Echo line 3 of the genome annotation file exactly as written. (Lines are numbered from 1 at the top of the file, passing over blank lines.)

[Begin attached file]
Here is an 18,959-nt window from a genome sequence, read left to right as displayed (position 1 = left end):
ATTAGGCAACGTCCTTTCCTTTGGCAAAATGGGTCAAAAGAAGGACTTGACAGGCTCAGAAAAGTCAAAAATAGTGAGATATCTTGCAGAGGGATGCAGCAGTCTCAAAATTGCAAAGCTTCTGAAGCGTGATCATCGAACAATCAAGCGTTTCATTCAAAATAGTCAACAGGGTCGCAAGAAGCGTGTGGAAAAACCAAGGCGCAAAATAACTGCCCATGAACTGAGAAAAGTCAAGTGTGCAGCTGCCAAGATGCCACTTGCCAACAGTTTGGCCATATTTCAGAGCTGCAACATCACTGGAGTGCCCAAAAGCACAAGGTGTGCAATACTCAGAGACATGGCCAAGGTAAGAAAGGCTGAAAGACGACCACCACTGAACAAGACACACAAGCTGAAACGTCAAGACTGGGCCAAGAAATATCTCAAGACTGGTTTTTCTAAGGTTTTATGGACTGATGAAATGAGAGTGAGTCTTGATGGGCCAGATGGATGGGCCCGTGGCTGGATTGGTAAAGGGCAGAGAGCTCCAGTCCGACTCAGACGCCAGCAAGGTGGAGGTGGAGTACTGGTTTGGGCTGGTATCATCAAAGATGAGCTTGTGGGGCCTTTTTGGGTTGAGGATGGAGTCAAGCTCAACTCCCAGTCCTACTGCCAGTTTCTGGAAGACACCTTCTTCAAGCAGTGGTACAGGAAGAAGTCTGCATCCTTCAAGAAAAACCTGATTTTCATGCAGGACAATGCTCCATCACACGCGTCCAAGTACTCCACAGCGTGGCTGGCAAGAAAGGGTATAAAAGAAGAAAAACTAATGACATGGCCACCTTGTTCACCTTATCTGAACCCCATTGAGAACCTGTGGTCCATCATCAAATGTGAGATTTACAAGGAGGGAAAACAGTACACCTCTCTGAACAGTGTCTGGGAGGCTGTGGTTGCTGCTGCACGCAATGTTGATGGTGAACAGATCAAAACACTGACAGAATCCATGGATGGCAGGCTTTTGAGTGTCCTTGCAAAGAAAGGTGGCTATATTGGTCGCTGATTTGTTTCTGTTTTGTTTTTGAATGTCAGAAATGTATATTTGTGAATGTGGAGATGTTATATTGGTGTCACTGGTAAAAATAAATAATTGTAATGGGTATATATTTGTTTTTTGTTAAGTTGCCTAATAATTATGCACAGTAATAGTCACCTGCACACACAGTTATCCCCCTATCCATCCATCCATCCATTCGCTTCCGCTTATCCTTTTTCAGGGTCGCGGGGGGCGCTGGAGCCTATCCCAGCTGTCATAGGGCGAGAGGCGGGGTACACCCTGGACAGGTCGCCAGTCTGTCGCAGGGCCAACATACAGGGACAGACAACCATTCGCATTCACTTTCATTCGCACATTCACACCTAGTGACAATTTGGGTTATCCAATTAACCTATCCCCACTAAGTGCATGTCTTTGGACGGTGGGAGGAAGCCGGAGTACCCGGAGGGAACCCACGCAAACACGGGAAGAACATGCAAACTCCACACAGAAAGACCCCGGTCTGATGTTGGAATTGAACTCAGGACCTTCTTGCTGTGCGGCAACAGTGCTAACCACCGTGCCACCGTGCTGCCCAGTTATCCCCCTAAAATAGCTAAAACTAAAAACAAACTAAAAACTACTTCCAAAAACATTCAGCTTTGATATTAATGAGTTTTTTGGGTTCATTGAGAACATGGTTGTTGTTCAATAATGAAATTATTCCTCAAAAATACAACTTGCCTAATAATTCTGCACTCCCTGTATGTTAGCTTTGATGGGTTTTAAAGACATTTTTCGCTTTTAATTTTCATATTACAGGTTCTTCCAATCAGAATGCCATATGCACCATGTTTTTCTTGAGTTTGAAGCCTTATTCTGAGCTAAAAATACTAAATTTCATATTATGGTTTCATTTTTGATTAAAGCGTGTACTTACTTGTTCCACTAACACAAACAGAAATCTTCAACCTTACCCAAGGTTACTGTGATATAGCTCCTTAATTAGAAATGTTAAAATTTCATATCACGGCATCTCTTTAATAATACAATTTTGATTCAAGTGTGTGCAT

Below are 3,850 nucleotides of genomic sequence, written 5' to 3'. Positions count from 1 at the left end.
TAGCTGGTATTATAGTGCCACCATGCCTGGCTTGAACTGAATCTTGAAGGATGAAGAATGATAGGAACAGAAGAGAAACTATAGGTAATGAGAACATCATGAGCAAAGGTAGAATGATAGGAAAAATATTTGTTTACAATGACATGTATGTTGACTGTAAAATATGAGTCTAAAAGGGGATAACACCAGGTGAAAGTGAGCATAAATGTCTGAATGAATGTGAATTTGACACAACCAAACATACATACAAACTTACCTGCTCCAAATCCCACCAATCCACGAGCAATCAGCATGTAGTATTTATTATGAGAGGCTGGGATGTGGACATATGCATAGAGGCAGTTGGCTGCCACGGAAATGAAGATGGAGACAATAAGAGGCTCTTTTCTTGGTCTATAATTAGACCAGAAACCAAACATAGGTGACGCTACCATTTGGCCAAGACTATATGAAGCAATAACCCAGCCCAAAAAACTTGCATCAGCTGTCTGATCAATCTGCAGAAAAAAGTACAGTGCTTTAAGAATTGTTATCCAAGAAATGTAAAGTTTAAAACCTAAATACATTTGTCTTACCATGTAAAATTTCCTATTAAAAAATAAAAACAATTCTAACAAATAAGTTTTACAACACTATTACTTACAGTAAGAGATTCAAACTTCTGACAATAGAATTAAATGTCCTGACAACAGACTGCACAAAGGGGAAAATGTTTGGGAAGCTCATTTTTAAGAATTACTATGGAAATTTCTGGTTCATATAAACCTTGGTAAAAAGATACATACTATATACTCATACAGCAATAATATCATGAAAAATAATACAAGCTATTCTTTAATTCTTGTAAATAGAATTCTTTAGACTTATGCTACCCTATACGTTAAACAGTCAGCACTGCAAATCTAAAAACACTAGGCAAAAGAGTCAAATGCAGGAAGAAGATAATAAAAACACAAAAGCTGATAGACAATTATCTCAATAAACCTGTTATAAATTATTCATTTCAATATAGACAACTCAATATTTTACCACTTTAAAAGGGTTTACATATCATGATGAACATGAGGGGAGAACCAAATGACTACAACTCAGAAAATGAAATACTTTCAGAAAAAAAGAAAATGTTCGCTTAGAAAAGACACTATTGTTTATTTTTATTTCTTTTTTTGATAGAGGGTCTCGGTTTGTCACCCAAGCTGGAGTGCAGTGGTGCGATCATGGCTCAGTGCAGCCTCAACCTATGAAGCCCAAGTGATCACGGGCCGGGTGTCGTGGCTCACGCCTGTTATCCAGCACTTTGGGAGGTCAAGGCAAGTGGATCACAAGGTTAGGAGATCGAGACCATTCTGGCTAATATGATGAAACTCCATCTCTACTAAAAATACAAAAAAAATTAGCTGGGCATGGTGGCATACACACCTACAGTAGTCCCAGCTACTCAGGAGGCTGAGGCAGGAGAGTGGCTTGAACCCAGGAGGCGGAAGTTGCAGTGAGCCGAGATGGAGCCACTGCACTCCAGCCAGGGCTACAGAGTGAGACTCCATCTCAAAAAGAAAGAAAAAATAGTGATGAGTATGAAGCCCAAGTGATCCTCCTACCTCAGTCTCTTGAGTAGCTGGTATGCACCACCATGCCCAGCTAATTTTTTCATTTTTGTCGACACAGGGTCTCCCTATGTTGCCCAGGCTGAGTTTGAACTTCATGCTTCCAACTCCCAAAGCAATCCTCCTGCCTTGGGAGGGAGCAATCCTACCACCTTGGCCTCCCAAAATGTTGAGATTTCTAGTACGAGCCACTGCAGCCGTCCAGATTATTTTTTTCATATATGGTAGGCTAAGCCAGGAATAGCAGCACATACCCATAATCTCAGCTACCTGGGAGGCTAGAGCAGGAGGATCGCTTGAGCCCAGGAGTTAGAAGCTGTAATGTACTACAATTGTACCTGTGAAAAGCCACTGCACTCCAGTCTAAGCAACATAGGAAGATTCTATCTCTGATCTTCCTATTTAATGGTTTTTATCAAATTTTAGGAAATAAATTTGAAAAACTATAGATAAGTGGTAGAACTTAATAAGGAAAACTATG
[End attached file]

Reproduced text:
Below are 3,850 nucleotides of genomic sequence, written 5' to 3'. Positions count from 1 at the left end.